A research team in Germany has developed a computer-software system to piece together some 45 million pages of secret police files ripped into 600 million pieces. The files were torn up nearly 18 years ago by panicking agents of communist East Germany’s dreaded State Security Service (Stasi), writes Ned Stafford in Nature‘s online news service.
The pieces of torn documents are scanned on both sides, and the digital images are then analysed by a cluster of 16 computers for 25 features, including colour, shape, texture, handwriting and typeface. Just like a person doing a jigsaw, the computer then groups the images into clusters with similar features, and finally fits pieces in each cluster together.
The torn documents date from the autumn of 1989, when the communist government of East Germany collapsed and jubilant West Germans and East Germans broke down the hated Berlin Wall. But not all East Germans were dancing in the streets. Stasi agents in ensuing weeks were holed up in offices around East Germany desperately trying to destroy evidence before West German authorities gained access to the files.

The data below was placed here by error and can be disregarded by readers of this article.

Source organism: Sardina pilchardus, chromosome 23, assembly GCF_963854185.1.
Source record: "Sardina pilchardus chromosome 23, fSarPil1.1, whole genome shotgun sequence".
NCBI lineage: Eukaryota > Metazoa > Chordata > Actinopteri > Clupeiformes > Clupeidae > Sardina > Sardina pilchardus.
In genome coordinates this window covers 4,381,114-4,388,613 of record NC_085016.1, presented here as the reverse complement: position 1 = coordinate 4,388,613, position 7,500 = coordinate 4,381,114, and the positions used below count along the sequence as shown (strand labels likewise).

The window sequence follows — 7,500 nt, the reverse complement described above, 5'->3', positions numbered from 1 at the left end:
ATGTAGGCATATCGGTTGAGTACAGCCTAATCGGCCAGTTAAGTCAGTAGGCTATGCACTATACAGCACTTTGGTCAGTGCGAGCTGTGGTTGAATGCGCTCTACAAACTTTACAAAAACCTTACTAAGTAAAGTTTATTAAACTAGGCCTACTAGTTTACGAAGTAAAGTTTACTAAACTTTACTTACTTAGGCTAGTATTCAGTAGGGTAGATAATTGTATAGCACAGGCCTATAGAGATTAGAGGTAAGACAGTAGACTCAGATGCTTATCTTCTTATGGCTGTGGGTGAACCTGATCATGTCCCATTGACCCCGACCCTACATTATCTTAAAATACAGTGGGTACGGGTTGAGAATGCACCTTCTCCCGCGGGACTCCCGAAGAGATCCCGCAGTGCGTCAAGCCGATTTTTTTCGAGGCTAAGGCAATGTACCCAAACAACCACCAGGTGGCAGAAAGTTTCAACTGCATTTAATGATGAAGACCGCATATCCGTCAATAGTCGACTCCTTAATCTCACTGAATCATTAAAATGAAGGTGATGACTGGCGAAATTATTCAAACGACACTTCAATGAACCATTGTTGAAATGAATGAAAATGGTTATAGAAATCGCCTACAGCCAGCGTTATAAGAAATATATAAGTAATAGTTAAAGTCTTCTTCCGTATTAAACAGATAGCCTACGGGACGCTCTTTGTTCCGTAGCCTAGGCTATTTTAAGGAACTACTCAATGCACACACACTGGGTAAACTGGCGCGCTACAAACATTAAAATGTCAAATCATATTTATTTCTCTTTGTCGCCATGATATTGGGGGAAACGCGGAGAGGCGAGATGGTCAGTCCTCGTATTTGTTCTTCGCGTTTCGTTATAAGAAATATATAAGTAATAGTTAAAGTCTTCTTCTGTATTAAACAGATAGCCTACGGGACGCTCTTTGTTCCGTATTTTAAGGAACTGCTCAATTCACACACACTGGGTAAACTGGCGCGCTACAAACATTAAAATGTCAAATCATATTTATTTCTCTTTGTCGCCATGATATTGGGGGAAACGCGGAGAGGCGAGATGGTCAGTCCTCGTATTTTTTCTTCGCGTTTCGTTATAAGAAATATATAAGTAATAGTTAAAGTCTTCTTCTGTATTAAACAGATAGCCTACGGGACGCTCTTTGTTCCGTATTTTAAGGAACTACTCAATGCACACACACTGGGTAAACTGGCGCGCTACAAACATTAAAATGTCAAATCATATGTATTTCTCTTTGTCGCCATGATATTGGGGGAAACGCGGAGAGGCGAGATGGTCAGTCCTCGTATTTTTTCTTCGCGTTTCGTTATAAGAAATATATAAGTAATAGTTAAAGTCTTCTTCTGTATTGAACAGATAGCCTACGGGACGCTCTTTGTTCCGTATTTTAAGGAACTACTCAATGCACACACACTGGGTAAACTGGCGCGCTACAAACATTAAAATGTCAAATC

The Stasi lacked enough paper-shredding machines to do the job right, and began tearing documents by hand and stuffing them into bags. The plan had been to transport bags bulging with documents by trucks to locations where they could be burned, but by January 1990 East German citizens had taken control of Stasi offices and the plan could not be carried out. West German authorities eventually seized still-intact Stasi documents and more than 16,000 bags of ripped documents.